The death toll now stands at 2,339, with 28,764 confirmed cases.
Lamont said the state plans to start re-opening May 20, but businesses need to give consumers confidence about going back into stores.
There has been no decision made yet on schools reopening, but Lamont said casinos should remain closed longer because of people who might drive into Connecticut to go to them.
In Fairfield Friday, the town reopened access to its beaches and marinas, with restrictions: No chairs, blankets or coolers allowed, no picnicking, no mass gatherings, no pets. In other words, beach access is limited to passive recreation.
Lamont said that because of the pandemic, the state faces a $934 million deficit this fiscal year, which ends in June, along with a projected deficit of $2 billion for fiscal year 2021.
He added a strong "rainy day fund" will help the state finish this year.
The May 20 openings include outdoor areas of restaurants and bars, outdoor museums and zoos, offices and retail outlets. Barber shops, hair salons and other personal care businesses were types of businesses specifically mentioned.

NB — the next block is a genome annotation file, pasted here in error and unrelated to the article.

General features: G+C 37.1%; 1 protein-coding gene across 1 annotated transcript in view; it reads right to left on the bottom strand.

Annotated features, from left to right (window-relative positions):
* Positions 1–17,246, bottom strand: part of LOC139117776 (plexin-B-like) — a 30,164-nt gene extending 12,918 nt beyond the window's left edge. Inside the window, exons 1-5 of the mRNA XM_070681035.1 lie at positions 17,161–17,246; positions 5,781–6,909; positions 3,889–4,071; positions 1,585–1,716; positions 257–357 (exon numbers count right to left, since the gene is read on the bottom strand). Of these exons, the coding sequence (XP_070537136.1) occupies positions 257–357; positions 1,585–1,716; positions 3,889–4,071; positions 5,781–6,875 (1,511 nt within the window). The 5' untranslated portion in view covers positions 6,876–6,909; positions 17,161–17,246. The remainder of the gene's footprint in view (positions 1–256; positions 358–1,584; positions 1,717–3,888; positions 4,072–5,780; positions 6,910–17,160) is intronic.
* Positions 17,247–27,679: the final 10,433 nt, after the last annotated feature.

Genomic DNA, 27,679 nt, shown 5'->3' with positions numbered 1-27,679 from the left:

Employees are still urged to work from home when possible, and face masks are still being encouraged as "an effective way" to prevent transmissions.
Lamont's plan relies on four levels - red, orange, yellow and green. The final level, green, may not be achieved for 10 months. He cited Georgia as an example for personal services businesses.
"Based on what we see in Georgia and other places, people aren't flooding in, people are doing it by appointment," he said. "So we are going to come up with some protocols that maybe give us an opportunity to get that started up on a limited basis starting on May 20."
People can make their own choices about whether to leave their homes, even after May 20, but Lamont strongly recommends people older than 70 stay home.
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